News Release

· Sami Al-Arian Case · Wolfowitz’s Record and Plans


Sugg has covered the controversies around Sami Al-Arian, who was acquitted on terrorism charges Tuesday, for more than a decade. Sugg said today: “This case was entirely an attack on Constitutional rights, especially the First Amendment. The government of Israel wanted Al-Arian silenced, and our government obliged. Meanwhile, while the FBI and federal prosecutors were spending tens of millions of dollars and thousands of people-hours pursuing Al-Arian — a man who never was a threat in any way to America — the same federal agents failed to notice that also living in Florida was Mohammed Atta, busily plotting his attack on the World Trade Center. Had the government spent more time looking for real terrorists in Florida, 9/11 might not have happened.” Sugg is senior editor of the Weekly Planet/Creative Loafing group of newspapers. He began covering Al-Arian while he was an editor of the group’s Tampa paper.
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Paul Wolfowitz, president of the World Bank, spoke today at the National Press Club in Washington, D.C.

Wolfowitz said today that he had no responsibility for “intelligence failures” of the Bush administration regarding Iraqi WMDs. A senior fellow at the World Policy Institute, Hartung said today: “Even in his new position, Wolfowitz continues to evade responsibility for misusing intelligence to promote the war in Iraq. … It’s outrageous that someone like Paul Wolfowitz, with his tainted credibility and demonstrated lack of judgment, is now charged with running the World Bank. As an architect of the Iraq war … he was among the chorus of Bush administration policymakers who claimed that U.S. troops would be welcomed as liberators, not seen as an occupying force.”
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Wolfowitz claimed today that he is pursuing a policy of poverty alleviation in Africa and around the world. The director of the 50 Years Is Enough Network, which monitors the World Bank, Dossani said today: “While much has been made of small concessions by the U.S. and the EU, the IMF and the World Bank have been forcing unilateral trade liberalization on countries in the global South for more than 20 years. Such policies have resulted in increasing vulnerability of small farmers and local business, increasing trade deficits, and a decline in real wages and formal employment.”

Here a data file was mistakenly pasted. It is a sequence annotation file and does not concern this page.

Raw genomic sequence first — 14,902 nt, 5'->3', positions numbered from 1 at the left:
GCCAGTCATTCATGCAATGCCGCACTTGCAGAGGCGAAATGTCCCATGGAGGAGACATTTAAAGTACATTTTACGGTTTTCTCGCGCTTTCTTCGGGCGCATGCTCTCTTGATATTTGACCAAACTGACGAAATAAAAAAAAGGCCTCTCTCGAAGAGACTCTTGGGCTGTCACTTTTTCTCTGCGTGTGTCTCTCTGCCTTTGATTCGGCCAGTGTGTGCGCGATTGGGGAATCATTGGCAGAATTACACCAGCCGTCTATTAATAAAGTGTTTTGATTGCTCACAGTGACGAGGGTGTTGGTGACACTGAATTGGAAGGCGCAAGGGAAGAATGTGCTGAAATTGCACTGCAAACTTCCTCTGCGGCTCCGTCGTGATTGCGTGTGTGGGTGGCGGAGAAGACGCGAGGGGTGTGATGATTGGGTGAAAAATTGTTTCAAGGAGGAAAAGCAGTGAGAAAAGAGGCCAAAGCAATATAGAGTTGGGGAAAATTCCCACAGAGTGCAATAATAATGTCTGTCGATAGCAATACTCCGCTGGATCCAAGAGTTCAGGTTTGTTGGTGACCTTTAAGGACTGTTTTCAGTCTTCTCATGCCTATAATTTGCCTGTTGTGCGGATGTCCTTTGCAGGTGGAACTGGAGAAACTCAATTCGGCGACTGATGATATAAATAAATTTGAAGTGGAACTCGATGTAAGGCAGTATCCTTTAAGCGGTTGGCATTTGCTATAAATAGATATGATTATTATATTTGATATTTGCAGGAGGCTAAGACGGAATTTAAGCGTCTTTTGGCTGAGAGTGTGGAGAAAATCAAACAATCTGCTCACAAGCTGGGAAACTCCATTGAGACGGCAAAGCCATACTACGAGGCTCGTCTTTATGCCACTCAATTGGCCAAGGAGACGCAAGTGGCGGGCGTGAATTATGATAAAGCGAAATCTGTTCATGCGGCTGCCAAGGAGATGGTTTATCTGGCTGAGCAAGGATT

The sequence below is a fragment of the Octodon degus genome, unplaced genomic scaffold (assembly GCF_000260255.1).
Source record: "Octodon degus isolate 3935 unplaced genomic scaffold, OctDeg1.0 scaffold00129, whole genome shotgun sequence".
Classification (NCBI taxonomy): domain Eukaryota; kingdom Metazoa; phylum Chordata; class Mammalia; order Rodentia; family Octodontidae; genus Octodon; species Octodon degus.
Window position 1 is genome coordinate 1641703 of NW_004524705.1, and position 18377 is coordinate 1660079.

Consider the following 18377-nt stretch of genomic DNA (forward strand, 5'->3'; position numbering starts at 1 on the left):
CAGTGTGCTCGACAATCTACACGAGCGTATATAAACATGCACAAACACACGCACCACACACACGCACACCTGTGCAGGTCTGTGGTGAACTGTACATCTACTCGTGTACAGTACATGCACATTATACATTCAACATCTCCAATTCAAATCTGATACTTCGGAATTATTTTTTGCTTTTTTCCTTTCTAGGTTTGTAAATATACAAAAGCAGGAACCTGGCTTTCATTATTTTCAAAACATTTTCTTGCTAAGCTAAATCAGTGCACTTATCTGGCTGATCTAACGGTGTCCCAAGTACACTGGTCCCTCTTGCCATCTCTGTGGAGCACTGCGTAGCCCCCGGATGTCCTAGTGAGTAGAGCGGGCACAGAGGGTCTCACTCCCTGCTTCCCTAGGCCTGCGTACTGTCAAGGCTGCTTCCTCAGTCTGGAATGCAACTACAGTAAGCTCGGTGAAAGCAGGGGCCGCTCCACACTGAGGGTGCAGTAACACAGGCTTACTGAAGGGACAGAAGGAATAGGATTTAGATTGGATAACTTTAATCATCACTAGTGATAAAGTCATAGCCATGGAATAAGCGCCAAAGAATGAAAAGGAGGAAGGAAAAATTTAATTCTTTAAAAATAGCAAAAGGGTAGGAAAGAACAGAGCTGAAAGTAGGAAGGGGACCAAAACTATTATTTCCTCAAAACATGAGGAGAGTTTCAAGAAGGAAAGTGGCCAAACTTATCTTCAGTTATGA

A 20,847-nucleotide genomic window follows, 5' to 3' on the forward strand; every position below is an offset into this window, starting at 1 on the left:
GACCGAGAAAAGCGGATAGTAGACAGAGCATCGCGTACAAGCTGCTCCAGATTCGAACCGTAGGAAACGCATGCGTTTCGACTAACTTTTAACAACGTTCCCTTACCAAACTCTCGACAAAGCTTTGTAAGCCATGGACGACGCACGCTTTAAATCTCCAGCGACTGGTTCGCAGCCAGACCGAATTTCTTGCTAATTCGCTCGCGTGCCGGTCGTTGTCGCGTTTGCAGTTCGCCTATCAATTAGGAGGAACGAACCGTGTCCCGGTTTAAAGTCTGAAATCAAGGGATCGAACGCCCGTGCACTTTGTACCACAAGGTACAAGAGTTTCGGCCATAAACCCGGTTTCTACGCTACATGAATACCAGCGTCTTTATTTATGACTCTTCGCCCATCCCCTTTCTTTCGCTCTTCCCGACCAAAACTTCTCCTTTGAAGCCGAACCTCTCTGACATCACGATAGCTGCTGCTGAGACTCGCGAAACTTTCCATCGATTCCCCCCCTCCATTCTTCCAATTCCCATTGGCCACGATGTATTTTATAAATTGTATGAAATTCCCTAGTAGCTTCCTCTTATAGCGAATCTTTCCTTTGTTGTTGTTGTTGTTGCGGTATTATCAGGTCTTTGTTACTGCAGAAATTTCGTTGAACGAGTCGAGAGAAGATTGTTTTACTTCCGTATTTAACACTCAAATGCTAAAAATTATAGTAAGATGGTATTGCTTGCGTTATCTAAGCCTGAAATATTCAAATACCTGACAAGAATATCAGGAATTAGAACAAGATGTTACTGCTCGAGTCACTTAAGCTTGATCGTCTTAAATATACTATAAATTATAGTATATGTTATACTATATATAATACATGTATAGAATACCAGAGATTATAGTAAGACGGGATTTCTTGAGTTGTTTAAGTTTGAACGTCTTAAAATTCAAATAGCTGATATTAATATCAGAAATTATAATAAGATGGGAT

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Simpson is assistant professor of history at the University of Maryland, Baltimore County, and a research assistant at the National Security Archive, which has released more than 1,000 formerly secret documents to help East Timor’s Truth Commission determine the role of the U.S. in supporting Indonesia’s invasion and occupation of East Timor. The Truth Commission used the documents to call for reparations from the United States and an international tribunal for Indonesian military officials involved in atrocities in the country.

Simpson said: “Today is the 30th anniversary of the U.S.-backed Indonesian invasion of East Timor. Wolfowitz has been a champion of closer ties with the Indonesian military; he was ambassador to Indonesia for a time. While the trial of Saddam Hussein goes on, no one in either the U.S. or Indonesia has been held accountable for the invasion of East Timor and the massacres that followed.”
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Kilbride is with the D.C. Anti-War Network, a group that protested against Wolfowitz in front of the National Press Building; among their signs was: “Wolfowitz + World Bank = War + Poverty.”
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For more information, contact at the Institute for Public Accuracy:
Sam Husseini, (202) 347-0020; or David Zupan, (541) 484-9167